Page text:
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1 of separated Siamese twins dies in India’s first craniopago surgery


Kalia, the 5-year-old tribal boy from the Kandhamal district of Odisha who was separated from his Siamese twin Jaga in a series of operations in August-October 2017 in India’s first craniopagus surgery, passed away at a government hospital in Cuttack. Wednesday night.

Kalia, fused in the head with her twin Jaga since he was born in 2015, was separated from his brother by a team of doctors at AIIMS New Delhi in India’s first skull surgery over the course of 45 hours of surgery performed over two months. . The twins, who were 27 months old at the time, were operated on for the first time on August 28, 2017 by a team of 20 specialists and finally had their heads removed in another operation in October. While there was a considerable improvement in Jaga’s health condition, Kalia’s recovery was comparatively slower as doctors said it would take her six more months to fully recover.

After rehabilitation and postoperative care at AIIMS New Delhi for almost 2 years, the twins returned to Odisha in September last year, but did not return home to Kandhamal and remained at SCB Medical College under the supervision of a team of doctors. However, the children’s parents feared the lack of adequate care in Odisha, but the AIIMS doctors convinced them that there would be no problems. His treatment was being carried out under a protocol developed by AIIMS Delhi.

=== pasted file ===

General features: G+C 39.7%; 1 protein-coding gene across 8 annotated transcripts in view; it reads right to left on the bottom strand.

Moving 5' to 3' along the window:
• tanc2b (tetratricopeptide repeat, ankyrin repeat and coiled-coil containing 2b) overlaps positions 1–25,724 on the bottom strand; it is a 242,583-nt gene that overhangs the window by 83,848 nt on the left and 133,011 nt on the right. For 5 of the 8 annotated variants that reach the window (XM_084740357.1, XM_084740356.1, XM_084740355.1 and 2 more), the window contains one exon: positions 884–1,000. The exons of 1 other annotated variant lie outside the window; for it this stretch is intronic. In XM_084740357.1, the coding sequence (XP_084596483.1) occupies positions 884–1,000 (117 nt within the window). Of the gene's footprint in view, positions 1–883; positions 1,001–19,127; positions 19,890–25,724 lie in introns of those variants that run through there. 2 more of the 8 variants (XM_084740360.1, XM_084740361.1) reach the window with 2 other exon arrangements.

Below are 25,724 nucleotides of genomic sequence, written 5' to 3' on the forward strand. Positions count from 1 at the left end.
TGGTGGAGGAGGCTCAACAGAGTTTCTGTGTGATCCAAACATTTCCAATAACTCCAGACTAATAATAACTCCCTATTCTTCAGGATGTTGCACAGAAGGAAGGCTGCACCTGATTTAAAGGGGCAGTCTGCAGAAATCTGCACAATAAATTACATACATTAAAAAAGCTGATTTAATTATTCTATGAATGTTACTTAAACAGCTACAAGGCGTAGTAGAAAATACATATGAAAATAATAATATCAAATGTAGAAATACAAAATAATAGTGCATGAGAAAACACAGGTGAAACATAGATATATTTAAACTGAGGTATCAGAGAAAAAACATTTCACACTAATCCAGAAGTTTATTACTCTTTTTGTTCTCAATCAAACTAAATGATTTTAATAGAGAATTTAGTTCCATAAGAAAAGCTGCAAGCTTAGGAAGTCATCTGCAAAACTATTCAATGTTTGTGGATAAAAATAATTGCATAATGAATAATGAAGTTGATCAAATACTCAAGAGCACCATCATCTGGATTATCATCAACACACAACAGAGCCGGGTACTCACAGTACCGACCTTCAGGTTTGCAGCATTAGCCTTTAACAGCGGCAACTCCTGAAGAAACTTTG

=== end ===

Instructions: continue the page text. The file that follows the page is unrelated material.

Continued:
SCB doctors said Kalia had no problems until her condition deteriorated last week. “Five days ago, Kalia’s condition suddenly became critical. Today, he developed septicemia and passed away, ”said Dr. Bhubanananda Maharana, emergency officer at SCB College of Medicine and Hospital, Cuttack.

Siamese twins born to rickshaw driver Bhuyan Kanhar and his wife Pushpanjali Kanhar in Milipada in Kandhamal district became aware in July 2017 after parents with the help of an NGO tried to seek treatment. The news caught the attention of the media and the Odisha government took full responsibility for the treatment and sanctioned Rs 1 crore. After due consultation, the twins were sent to the Indian Institute of Medical Sciences.

Craniopagus twins occur once in 3 million births, and 50% of those affected die within 24 hours. Half of those children die at birth or within 24 hours. They shared blood vessels and brain tissues, a very rare condition. In India, no twin fused at the head had been separated until Jaga and Kalia parted ways.

Hindustan Times